Prostate Cancer Risk Lower in Circumcised Males

Dr. Noel Pabalan from Angeles University Foundation in Angeles City, the Philippines, and colleagues reported that prostate cancer risk is lower in circumcised males. The research team explained that other studies done previously could not confirm the associations between prostate cancer and circumcision in men. The aim of their study was to obtain a more accurate statistic by conducting a meta-analysis to confirm the association.

This study involved 8,633 men from England, Canada, and the United States. Out of the 7 case-control studies, 3 studies were statistically significant while only two studies showed lower prostate cancer risk in circumcised males. In terms of percentage, there is a 12% lower prostate cancer risk in circumcised males. In a subgroup analysis of men after prostate-specific antigen test, black men and men more than 40 years old had 17% reduction in prostate cancer risk. The research team commented that the constant result seen in this subgroup analysis strongly support the association between prostate cancer and circumcision status. They further confirmed that the best reduction of prostate cancer risk is observed in men after prostate-specific antigen testing. Their statement was based on their study result showing that the reduction in prostate cancer risk is especially strong in men more than 40 years old or who are black.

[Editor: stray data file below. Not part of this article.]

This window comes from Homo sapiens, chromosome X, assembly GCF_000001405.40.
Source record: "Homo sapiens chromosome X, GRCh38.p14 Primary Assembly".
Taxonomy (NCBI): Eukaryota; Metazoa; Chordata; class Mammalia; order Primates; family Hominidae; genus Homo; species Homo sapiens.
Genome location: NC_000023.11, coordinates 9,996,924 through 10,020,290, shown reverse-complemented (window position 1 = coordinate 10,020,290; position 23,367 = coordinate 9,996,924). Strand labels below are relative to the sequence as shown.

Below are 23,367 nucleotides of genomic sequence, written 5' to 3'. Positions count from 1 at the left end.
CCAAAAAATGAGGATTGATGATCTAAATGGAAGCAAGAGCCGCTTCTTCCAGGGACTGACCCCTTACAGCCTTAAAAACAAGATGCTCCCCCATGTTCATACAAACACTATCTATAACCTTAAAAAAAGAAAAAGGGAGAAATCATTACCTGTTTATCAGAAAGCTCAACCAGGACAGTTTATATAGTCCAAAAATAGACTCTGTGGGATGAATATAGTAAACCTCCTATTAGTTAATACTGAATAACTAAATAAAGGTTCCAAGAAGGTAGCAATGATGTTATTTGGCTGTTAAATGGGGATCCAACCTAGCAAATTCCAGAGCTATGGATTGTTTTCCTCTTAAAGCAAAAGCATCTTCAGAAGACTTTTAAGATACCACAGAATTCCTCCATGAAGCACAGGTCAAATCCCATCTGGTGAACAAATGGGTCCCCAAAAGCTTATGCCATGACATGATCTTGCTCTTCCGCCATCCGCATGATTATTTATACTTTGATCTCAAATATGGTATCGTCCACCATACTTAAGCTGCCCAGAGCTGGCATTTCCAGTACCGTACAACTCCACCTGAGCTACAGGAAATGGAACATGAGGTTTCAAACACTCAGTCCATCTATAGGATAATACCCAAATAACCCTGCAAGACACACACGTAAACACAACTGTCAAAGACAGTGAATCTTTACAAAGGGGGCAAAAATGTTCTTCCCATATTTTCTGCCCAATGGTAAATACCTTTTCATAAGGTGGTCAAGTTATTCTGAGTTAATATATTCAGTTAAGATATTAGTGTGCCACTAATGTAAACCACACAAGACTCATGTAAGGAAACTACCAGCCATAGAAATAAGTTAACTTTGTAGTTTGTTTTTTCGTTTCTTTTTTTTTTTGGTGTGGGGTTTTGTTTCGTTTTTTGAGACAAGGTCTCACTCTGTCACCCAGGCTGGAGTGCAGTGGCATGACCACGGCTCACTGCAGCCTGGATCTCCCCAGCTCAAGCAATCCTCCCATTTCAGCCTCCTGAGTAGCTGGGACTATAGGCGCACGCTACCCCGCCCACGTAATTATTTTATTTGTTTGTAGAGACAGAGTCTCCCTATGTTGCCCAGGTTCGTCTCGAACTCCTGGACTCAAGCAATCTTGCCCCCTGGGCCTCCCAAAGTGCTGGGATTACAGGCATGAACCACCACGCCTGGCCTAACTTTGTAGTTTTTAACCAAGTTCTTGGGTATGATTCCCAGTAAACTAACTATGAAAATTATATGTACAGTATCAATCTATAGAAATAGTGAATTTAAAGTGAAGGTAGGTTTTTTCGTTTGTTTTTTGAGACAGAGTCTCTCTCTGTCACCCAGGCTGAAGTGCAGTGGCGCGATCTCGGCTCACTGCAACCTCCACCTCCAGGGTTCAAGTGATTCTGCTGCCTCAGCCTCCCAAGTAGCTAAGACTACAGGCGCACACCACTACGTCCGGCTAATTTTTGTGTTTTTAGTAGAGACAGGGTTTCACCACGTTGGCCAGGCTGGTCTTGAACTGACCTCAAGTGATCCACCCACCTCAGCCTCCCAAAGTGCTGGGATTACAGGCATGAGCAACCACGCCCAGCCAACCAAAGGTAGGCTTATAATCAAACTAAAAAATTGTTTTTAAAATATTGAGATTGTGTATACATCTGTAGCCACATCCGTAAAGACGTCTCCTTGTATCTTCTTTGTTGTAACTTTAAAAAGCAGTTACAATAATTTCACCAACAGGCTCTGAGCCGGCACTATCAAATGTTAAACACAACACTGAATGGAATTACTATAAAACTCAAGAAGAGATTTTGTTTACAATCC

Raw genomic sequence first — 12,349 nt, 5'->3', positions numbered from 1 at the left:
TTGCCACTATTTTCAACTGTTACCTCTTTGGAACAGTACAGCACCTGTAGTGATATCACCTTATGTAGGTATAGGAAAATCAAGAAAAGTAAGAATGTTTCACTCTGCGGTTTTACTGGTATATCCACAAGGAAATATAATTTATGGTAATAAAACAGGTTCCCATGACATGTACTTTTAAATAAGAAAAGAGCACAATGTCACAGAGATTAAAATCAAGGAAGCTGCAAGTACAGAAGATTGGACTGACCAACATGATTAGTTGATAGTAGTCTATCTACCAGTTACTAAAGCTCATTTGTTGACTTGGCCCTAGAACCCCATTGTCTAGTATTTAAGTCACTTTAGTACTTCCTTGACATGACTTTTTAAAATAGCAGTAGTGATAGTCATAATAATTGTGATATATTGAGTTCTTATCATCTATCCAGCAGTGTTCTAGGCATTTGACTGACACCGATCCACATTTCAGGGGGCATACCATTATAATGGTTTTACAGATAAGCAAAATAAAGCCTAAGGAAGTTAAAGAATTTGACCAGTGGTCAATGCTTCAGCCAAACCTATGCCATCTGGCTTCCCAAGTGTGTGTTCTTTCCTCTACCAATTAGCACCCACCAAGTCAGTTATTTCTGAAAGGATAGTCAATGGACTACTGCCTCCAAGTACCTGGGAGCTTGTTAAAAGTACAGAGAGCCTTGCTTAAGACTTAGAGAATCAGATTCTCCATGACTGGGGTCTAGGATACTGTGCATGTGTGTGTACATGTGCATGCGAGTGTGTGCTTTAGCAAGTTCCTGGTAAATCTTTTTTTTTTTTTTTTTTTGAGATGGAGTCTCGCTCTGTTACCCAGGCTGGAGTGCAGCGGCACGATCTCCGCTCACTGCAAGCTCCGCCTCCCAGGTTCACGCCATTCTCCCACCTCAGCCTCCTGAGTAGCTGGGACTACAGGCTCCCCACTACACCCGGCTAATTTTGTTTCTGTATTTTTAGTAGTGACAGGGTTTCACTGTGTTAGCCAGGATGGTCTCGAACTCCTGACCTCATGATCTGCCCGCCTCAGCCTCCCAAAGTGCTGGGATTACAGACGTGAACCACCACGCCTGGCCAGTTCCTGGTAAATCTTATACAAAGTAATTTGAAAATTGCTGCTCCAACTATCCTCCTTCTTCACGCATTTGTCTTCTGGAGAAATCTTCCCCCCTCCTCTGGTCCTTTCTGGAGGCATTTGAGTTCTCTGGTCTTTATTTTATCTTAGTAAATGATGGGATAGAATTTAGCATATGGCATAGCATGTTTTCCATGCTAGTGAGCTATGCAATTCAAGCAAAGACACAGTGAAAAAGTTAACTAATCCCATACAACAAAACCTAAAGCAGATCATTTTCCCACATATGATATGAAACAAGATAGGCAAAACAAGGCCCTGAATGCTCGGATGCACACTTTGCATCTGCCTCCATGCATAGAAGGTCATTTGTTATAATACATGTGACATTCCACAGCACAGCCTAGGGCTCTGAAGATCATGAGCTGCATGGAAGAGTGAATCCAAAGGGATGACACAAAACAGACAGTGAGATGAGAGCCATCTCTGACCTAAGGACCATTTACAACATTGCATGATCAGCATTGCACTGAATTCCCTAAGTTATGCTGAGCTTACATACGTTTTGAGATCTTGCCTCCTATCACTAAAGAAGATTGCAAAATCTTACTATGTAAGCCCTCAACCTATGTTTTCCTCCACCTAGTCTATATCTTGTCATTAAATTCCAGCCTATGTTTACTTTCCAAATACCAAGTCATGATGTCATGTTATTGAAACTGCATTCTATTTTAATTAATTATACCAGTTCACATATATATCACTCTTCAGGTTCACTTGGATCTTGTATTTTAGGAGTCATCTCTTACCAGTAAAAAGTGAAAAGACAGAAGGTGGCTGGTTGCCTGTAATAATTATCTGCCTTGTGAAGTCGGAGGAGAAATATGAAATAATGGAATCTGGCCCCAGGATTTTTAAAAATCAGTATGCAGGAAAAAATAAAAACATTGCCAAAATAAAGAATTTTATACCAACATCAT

However, the research team noted that a retrospective approach in all of their studies is a limitation itself. They explained that they could not find any prospective cohort study to include. Another limitation noted by them was that all of the circumcision was self-reported by the participants of this study instead of a confirmation through medical examination. Therefore, there could be some inaccurate data which may affect the results. Despite all the study limitations, the research team explained that this study is the first study that confirms the association between prostate cancer and circumcision in men. They added that a timely circumcision in males before any sexual activity is vital in lowering the risk of prostate cancer as a lower risk of sexually transmitted infection is a mediator between circumcision and lower prostate cancer risk.

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